Wild in the City: Chicagoland's Urban Ecology

Humble Beginnings Lead to Rapid Expansion

None of the coming changes were evident when this tree’s tiny sprout popped up from the sandy soil only a few dozen feet from the shallows of the Lake Michigan shoreline. It was around 1830, and what is now Lincoln Park was still a virgin wind-swept savanna. Like much of Chicagoland, it had been touched by little more than a few trails and portages in the thousands of years since the Ice Age glaciers receded, leaving flat land in their wake. Placid as it may have seemed, big changes were already in store. Just a few years earlier, in 1824, a document was signed that would usher in dramatic changes to the environment of northeastern Illinois; official authorization was given to survey a route for a canal connecting Lake Michigan to the Mississippi and Gulf of Mexico. While the chosen canal route would begin 6 miles to the south, along the South Branch of the Chicago River, its impact would be felt across the nation.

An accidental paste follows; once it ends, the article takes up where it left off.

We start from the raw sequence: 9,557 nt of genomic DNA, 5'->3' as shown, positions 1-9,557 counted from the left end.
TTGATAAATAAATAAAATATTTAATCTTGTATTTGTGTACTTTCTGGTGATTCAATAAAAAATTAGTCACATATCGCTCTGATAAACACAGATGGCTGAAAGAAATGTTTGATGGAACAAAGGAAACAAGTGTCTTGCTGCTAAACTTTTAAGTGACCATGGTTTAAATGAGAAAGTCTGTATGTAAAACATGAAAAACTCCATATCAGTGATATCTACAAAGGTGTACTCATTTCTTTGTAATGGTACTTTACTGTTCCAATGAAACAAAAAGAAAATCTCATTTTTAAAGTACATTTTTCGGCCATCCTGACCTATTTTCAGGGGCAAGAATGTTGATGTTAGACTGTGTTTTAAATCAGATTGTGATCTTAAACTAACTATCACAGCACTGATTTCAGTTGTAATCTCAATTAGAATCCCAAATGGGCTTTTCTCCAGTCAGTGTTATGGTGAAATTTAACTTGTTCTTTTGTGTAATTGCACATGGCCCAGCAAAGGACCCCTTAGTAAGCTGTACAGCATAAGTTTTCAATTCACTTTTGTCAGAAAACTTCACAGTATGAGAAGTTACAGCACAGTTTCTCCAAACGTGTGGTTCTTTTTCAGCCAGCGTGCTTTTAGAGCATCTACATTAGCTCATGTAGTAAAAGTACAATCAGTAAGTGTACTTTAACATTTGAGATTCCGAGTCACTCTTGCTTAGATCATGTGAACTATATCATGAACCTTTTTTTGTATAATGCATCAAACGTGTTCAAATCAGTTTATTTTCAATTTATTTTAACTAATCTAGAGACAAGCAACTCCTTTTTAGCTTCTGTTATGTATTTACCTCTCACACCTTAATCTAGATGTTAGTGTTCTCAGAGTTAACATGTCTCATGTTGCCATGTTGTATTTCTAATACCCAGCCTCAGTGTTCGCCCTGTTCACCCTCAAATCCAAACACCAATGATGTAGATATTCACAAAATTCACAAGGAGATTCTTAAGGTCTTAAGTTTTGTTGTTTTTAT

Chicago was platted by the Canal Commission and incorporated as a town in 1833, when our now massive oak was just a sapling, rising only a few feet above the sandy soil. Bur oaks are slow growers, averaging only about a foot a year when they are young. Unlike our oak, Chicago’s growth was almost alarmingly rapid. In 1837, only a few months after canal construction began, the town of Chicago was upgraded to a city with 4,000 residents. First the canal, and then the railroads, brought a steady stream of settlers to the city. The year 1848 saw the canal open and the first rail line connect Chicago to the East Coast. By 1860, eleven rail lines met in Chicago and the population topped 100,000. Populations skyrocketed in towns along the routes leading into Chicago. During the 1850s, when the Chicago, Burlington and Quincy Railroad built their roundhouse and locomotive shop in Aurora, the town’s population jumped 400%.

As this spider web of rail lines expanded across the prairie, local ecosystems were forever altered as settlers concentrated along the new arteries. For decades, Chicago would remain the fastest growing city on the planet and that growth made a massive impact on the swiftly urbanizing landscape.



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